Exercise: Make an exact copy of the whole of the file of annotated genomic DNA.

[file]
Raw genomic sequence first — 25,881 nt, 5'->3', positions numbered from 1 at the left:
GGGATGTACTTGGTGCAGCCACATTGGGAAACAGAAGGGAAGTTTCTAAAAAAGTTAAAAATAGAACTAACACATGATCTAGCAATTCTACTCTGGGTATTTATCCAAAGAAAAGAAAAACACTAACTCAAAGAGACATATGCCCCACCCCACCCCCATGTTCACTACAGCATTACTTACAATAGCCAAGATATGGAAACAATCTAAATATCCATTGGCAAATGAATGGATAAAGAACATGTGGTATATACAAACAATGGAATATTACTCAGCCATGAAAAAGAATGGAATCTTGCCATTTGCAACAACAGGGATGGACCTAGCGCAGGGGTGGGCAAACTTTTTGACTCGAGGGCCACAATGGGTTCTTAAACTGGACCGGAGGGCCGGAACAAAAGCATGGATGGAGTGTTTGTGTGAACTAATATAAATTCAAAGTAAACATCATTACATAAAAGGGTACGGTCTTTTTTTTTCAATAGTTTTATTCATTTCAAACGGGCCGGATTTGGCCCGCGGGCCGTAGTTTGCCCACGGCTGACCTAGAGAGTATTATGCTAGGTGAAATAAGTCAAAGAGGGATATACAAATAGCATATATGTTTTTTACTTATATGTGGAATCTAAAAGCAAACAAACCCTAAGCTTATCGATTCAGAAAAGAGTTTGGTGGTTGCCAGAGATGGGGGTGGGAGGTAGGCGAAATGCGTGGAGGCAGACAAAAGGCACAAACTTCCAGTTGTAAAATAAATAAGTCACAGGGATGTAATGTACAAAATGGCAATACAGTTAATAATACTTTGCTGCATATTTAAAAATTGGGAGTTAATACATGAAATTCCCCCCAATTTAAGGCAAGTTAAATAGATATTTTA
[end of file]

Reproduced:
Raw genomic sequence first — 25,881 nt, 5'->3', positions numbered from 1 at the left:
GGGATGTACTTGGTGCAGCCACATTGGGAAACAGAAGGGAAGTTTCTAAAAAAGTTAAAAATAGAACTAACACATGATCTAGCAATTCTACTCTGGGTATTTATCCAAAGAAAAGAAAAACACTAACTCAAAGAGACATATGCCCCACCCCACCCCCATGTTCACTACAGCATTACTTACAATAGCCAAGATATGGAAACAATCTAAATATCCATTGGCAAATGAATGGATAAAGAACATGTGGTATATACAAACAATGGAATATTACTCAGCCATGAAAAAGAATGGAATCTTGCCATTTGCAACAACAGGGATGGACCTAGCGCAGGGGTGGGCAAACTTTTTGACTCGAGGGCCACAATGGGTTCTTAAACTGGACCGGAGGGCCGGAACAAAAGCATGGATGGAGTGTTTGTGTGAACTAATATAAATTCAAAGTAAACATCATTACATAAAAGGGTACGGTCTTTTTTTTTCAATAGTTTTATTCATTTCAAACGGGCCGGATTTGGCCCGCGGGCCGTAGTTTGCCCACGGCTGACCTAGAGAGTATTATGCTAGGTGAAATAAGTCAAAGAGGGATATACAAATAGCATATATGTTTTTTACTTATATGTGGAATCTAAAAGCAAACAAACCCTAAGCTTATCGATTCAGAAAAGAGTTTGGTGGTTGCCAGAGATGGGGGTGGGAGGTAGGCGAAATGCGTGGAGGCAGACAAAAGGCACAAACTTCCAGTTGTAAAATAAATAAGTCACAGGGATGTAATGTACAAAATGGCAATACAGTTAATAATACTTTGCTGCATATTTAAAAATTGGGAGTTAATACATGAAATTCCCCCCAATTTAAGGCAAGTTAAATAGATATTTTA